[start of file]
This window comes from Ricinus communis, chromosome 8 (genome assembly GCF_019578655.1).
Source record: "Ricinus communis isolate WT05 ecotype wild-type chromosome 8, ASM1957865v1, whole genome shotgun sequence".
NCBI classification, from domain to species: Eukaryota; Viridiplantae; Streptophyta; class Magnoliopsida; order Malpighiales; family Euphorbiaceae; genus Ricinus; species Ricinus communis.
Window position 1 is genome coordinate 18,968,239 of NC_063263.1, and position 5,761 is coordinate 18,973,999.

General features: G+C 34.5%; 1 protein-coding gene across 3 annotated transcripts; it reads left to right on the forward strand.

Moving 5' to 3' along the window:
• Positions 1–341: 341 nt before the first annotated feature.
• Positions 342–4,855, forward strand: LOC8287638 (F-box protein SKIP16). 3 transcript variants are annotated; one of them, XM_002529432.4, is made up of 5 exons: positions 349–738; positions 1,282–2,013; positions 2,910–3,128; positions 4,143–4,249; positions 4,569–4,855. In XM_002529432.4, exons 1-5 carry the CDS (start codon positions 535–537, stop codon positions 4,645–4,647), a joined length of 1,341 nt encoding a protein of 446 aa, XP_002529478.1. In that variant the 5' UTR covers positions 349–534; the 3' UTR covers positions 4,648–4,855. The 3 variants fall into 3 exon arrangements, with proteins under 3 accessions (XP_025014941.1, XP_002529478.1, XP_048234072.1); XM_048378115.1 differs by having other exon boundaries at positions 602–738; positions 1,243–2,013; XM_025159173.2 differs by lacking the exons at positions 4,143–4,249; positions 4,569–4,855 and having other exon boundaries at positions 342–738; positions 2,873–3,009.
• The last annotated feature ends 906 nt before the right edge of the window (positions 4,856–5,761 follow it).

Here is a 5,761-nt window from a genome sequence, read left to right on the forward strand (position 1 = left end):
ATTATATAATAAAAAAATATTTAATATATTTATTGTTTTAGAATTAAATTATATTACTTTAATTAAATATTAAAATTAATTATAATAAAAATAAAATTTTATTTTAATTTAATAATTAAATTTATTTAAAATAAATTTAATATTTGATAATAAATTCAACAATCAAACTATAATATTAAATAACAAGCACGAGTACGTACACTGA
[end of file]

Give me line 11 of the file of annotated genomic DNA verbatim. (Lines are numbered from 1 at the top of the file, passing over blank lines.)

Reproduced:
ATTATATAATAAAAAAATATTTAATATATTTATTGTTTTAGAATTAAATTATATTACTTTAATTAAATATTAAAATTAATTATAATAAAAATAAAATTTTATTTTAATTTAATAATTAAATTTATTTAAAATAAATTTAATATTTGATAATAAATTCAACAATCAAACTATAATATTAAATAACAAGCACGAGTACGTACACTGA